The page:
What you need to know:
- How can I do this without looking like I am not overstepping since I am the latest recruit and most junior on the team?
I have just joined this company in the human resource department. As I try to fit in I have noticed some things about the culture here that need change. How can I do this without looking like I am not overstepping since I am the latest recruit and most junior on the team? Millicent
Hello Millicent ,
I am glad you have already noticed just what your company needs and what you are being proactive about it. It is also good that you are aware of overstepping your role.
That being said, first thoroughly research your company’s culture. Find out why it is the way it is, once you understand the major differences between your current and desired organisational culture, your next step is to identify the critical one or two most impactful cultural shifts required to successfully execute your strategy.
Then define what cultural change will mean for the organisation and how to take action. When you feel you have credible research talk to your supervisor about it. You need a champion; someone who believes in what you are doing and will help align your culture to your strategy.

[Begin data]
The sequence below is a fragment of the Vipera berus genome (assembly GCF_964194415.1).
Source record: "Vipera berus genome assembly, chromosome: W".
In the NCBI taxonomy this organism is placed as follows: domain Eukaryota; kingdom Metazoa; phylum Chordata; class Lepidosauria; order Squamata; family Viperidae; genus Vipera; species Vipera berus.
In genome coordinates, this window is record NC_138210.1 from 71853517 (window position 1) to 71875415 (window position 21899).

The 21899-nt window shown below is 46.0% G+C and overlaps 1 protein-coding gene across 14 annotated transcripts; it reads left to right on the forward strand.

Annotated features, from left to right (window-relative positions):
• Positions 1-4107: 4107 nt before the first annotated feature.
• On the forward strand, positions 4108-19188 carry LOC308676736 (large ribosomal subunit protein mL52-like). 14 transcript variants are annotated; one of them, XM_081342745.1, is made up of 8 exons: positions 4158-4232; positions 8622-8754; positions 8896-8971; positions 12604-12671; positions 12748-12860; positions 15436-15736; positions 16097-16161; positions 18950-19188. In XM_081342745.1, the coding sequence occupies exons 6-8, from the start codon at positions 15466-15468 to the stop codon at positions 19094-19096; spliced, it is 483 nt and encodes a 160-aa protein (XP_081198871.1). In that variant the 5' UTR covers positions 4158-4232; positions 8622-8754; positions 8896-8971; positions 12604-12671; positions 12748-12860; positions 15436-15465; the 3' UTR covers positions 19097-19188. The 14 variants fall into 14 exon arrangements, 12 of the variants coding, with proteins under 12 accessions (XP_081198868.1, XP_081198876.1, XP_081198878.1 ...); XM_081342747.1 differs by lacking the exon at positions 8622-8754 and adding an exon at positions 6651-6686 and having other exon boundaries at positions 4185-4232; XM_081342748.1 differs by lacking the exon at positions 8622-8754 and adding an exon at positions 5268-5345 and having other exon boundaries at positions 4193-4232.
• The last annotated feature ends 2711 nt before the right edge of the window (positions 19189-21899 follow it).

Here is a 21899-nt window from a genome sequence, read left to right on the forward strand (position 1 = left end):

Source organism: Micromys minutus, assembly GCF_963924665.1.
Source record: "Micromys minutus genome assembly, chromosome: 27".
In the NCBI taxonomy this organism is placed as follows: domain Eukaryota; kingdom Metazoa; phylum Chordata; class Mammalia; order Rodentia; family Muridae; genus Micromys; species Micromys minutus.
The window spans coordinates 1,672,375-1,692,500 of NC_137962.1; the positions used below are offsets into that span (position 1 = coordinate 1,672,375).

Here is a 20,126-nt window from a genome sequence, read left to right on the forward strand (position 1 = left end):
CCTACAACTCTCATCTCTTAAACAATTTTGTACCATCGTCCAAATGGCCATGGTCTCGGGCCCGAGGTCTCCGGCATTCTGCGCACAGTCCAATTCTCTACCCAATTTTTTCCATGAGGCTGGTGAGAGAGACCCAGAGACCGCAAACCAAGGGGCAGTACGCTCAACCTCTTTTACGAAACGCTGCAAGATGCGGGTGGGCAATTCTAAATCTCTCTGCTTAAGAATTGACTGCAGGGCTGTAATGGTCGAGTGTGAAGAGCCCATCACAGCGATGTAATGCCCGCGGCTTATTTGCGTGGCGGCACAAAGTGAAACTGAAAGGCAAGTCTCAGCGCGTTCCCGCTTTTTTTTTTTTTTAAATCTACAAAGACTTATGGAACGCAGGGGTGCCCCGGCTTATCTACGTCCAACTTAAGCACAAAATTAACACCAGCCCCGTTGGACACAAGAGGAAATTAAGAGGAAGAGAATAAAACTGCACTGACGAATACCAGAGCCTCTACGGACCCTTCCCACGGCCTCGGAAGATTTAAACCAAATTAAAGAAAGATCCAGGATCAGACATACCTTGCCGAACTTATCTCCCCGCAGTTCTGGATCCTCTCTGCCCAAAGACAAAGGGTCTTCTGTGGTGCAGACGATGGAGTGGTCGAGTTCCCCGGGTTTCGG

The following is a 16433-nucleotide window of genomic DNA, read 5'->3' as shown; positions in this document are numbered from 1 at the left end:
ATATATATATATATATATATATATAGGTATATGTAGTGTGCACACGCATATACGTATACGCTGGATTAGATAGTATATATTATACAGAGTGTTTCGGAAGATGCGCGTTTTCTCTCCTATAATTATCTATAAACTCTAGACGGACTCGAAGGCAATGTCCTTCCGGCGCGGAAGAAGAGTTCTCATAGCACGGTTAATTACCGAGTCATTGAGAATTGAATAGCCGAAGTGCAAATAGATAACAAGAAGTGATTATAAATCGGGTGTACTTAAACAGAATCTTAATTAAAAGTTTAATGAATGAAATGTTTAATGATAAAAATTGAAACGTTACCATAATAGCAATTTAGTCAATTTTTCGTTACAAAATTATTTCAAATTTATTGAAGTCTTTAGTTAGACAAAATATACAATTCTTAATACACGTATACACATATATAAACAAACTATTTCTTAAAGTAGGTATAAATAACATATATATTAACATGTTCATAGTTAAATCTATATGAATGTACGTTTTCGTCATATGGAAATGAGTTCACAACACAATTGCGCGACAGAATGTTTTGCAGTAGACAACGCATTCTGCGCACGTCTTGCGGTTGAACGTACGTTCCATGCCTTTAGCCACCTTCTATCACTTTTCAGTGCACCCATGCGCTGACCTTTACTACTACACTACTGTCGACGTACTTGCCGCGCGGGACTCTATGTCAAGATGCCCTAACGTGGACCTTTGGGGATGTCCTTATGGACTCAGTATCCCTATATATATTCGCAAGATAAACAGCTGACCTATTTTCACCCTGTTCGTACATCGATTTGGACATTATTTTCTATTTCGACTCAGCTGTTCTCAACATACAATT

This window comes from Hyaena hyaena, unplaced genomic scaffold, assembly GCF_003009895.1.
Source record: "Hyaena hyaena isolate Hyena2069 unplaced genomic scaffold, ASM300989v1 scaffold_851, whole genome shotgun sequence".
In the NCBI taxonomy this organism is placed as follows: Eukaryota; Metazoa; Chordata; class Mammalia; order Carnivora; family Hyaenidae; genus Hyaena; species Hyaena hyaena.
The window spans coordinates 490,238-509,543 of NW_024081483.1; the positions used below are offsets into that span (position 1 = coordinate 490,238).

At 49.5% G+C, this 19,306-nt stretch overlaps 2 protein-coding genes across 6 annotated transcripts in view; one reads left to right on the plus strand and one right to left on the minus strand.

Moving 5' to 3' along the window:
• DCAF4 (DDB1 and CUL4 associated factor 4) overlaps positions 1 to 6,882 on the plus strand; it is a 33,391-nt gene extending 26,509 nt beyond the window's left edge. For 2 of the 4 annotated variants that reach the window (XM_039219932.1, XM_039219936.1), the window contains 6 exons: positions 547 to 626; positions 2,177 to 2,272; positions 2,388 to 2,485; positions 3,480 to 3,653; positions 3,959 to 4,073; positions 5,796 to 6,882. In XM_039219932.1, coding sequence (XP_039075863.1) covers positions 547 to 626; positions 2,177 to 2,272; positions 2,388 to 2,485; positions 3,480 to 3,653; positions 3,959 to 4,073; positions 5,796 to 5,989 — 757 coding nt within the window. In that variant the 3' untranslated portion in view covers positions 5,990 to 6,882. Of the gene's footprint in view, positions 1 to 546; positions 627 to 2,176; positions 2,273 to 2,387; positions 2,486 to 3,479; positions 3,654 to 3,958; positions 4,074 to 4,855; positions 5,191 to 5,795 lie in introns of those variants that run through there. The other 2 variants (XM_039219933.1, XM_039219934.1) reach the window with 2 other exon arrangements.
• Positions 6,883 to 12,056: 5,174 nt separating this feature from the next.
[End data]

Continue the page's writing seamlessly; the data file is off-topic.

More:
You and your champion will then need an explicit road-map for change that breaks down each key initiative into action steps that are tied to key performance indicators, objectives, deliverables, and milestones.
Recruit more people who will be responsible for helping others to feel good about what is being asked of them by creating emotional engagement and connection. Each and every employee should become as familiar with the culture change plan as you are. They should be able to articulate what the specific culture changes are, why they are important, and how they will help to accelerate the overall people and business strategies compared to the status quo.
Everyone should understand their unique contribution to the effort and how culture change will benefit the organisation, their team, and them as an individual.
Lastly, make sure you lead by example. You must consistently model what it looks like to live the desired changes. This is your opportunity as a leader to behave in a way that is consistent with the corporate values you endorse.
Those who “walk the talk” should be recognised and rewarded; those who do not, should face consequences. If those for whom you are trying to make changes suspect that you are not walking the talk, they will not only refuse to adapt but might try to push back.
Caroline Mboijana, Managing Director,The Leadership Team (U) [email protected]